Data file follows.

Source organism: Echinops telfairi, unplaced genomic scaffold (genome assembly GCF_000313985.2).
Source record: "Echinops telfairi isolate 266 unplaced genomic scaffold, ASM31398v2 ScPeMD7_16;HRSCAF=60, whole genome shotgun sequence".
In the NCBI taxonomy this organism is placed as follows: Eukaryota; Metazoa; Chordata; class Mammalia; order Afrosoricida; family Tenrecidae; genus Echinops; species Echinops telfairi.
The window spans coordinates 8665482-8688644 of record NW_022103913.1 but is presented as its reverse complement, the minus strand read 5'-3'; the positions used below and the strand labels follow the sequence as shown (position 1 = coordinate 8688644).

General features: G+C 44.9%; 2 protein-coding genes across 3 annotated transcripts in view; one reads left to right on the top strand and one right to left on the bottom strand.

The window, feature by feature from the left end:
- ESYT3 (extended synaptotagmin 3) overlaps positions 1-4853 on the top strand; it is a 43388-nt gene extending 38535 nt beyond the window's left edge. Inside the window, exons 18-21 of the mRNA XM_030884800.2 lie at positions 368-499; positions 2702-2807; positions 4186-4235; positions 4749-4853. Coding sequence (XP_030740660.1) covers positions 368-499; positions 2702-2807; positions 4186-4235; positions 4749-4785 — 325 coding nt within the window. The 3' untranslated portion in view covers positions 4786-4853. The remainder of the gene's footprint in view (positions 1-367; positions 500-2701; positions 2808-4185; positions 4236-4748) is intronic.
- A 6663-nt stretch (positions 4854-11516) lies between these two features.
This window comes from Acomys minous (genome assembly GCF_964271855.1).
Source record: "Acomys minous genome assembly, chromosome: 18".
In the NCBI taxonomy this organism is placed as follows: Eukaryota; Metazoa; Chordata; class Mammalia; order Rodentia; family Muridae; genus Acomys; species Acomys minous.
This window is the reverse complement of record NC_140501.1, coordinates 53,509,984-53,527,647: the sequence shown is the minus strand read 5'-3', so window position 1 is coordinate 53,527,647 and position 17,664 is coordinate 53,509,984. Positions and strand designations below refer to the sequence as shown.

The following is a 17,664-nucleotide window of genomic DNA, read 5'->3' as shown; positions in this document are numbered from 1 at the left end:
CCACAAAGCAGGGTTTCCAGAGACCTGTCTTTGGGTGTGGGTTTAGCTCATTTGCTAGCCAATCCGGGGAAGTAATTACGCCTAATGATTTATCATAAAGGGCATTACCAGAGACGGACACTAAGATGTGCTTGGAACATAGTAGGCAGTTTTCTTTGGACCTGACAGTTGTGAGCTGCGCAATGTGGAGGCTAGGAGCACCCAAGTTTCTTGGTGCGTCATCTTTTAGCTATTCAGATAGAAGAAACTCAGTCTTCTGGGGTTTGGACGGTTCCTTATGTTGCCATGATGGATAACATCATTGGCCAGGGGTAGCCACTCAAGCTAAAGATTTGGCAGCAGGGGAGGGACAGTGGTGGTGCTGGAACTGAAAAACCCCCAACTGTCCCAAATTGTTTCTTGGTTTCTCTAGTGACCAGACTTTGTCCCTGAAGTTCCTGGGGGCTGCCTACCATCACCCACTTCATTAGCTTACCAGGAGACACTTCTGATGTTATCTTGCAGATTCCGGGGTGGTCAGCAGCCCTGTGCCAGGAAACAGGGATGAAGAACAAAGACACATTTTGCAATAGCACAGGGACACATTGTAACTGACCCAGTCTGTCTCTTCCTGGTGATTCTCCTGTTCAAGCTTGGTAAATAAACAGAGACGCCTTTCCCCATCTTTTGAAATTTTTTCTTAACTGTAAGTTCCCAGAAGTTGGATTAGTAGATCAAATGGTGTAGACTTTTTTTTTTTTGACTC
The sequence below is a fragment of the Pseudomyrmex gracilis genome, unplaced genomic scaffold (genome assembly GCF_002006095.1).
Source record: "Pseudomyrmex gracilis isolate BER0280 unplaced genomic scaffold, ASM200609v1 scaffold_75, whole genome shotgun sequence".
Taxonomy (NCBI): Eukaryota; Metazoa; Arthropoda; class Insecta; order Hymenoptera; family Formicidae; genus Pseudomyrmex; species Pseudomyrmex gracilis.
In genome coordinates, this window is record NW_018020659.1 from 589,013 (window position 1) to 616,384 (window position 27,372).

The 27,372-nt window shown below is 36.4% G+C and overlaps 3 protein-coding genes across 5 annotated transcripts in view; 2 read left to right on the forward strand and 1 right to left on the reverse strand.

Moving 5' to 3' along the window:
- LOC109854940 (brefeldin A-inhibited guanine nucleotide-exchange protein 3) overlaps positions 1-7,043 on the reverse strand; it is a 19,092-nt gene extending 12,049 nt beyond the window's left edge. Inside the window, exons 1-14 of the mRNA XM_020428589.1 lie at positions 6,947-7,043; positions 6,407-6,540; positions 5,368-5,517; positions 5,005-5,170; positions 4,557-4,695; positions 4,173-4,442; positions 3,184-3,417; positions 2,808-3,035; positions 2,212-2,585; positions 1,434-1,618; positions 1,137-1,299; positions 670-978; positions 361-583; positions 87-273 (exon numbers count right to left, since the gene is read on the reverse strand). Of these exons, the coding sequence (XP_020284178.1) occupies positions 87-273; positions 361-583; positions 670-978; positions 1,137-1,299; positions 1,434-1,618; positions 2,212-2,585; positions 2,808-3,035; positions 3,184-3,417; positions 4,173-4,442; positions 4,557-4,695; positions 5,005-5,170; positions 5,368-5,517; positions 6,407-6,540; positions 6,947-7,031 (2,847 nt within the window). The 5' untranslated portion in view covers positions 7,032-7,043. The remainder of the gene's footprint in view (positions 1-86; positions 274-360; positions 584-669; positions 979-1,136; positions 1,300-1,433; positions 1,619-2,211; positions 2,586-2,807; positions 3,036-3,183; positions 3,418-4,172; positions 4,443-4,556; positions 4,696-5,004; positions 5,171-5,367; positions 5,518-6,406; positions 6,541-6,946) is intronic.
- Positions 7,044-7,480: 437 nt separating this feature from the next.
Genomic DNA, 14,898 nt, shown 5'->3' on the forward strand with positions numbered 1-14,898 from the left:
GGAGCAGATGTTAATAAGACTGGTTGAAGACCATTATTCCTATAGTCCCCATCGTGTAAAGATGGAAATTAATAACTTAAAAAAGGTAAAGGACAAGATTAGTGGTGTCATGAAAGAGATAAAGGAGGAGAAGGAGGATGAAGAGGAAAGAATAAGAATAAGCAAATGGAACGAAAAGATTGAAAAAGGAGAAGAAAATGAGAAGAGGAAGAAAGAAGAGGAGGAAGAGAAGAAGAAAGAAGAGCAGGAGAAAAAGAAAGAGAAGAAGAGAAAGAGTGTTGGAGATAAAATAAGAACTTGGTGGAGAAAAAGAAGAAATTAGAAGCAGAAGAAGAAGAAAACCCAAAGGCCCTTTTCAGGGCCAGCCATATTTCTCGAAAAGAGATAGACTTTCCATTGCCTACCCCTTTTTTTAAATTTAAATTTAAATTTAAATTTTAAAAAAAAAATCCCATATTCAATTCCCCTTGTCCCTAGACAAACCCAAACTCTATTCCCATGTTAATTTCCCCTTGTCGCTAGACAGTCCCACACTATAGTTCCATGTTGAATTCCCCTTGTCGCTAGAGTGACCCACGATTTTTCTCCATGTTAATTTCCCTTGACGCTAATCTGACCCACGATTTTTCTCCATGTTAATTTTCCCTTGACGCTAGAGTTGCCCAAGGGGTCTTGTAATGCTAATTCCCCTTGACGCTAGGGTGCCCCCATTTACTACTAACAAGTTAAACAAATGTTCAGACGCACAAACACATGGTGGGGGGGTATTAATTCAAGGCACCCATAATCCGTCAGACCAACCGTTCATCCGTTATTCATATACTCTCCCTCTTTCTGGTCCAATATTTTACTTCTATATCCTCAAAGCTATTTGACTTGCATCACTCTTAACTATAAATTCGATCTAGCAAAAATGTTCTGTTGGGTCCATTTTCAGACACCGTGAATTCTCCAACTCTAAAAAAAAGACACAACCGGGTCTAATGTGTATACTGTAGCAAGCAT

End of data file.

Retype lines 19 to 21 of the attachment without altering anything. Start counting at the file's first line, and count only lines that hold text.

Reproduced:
The 27,372-nt window shown below is 36.4% G+C and overlaps 3 protein-coding genes across 5 annotated transcripts in view; 2 read left to right on the forward strand and 1 right to left on the reverse strand.

Moving 5' to 3' along the window:
- LOC109854940 (brefeldin A-inhibited guanine nucleotide-exchange protein 3) overlaps positions 1-7,043 on the reverse strand; it is a 19,092-nt gene extending 12,049 nt beyond the window's left edge. Inside the window, exons 1-14 of the mRNA XM_020428589.1 lie at positions 6,947-7,043; positions 6,407-6,540; positions 5,368-5,517; positions 5,005-5,170; positions 4,557-4,695; positions 4,173-4,442; positions 3,184-3,417; positions 2,808-3,035; positions 2,212-2,585; positions 1,434-1,618; positions 1,137-1,299; positions 670-978; positions 361-583; positions 87-273 (exon numbers count right to left, since the gene is read on the reverse strand). Of these exons, the coding sequence (XP_020284178.1) occupies positions 87-273; positions 361-583; positions 670-978; positions 1,137-1,299; positions 1,434-1,618; positions 2,212-2,585; positions 2,808-3,035; positions 3,184-3,417; positions 4,173-4,442; positions 4,557-4,695; positions 5,005-5,170; positions 5,368-5,517; positions 6,407-6,540; positions 6,947-7,031 (2,847 nt within the window). The 5' untranslated portion in view covers positions 7,032-7,043. The remainder of the gene's footprint in view (positions 1-86; positions 274-360; positions 584-669; positions 979-1,136; positions 1,300-1,433; positions 1,619-2,211; positions 2,586-2,807; positions 3,036-3,183; positions 3,418-4,172; positions 4,443-4,556; positions 4,696-5,004; positions 5,171-5,367; positions 5,518-6,406; positions 6,541-6,946) is intronic.